Toronto's Green Roof Bylaw
Toronto is the first city in North America to require that all new buildings incorporate a green roof. This bylaw came into effect in 2009 and there are currently 135 completed green roofs in the city. Benefits of green roofs include reduced storm water runoff, reduced energy consumption, better air quality and increased green space.
Green roofs can be either Intensive or Extensive. Intensive roofs can be used for recreational purposes and support vegetation with deep roots, such as trees. Extensive roofs are designed for plants with shallow roots. They require less maintenance and are lighter and less expensive to install.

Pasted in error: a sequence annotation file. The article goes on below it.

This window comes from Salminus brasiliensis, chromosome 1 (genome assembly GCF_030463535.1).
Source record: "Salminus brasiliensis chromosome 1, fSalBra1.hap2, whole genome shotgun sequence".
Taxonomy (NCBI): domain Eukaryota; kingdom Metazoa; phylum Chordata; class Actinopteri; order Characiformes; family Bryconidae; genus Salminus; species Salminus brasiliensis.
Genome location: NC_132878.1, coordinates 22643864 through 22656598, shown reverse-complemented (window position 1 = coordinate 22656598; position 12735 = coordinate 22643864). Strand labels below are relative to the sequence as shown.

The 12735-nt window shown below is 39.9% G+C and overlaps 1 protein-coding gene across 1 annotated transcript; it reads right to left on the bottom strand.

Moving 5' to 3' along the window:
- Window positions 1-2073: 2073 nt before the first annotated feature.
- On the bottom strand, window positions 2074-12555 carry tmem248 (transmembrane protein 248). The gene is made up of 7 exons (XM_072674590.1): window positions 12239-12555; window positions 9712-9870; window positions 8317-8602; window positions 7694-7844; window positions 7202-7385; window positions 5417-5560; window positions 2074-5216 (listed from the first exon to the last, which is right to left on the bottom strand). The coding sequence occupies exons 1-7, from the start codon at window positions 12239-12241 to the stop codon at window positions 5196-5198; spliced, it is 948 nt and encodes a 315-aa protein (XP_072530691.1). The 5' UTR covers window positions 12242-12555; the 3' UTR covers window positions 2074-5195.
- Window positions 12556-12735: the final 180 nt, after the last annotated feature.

While new buildings often use a complete green roof system (all parts of the roof support plant growth), retrofitting an older buiding can involve a modular system (trays of plants grown off-site are placed on the existing roof) or vegetation blankets (rolls of plants are set on the existing roof). For more information see the City of Toronto's What is a Green Roof?
The Business, Science and Technology Department has a great selection of books about designing and constructing green roofs and living walls. Green Roofs: Ecological Design and Construction features Toronto as a Municipal Case Study, and the three green roofs discussed are Mountain Equipment Co-op, Queen's Quay and City Hall.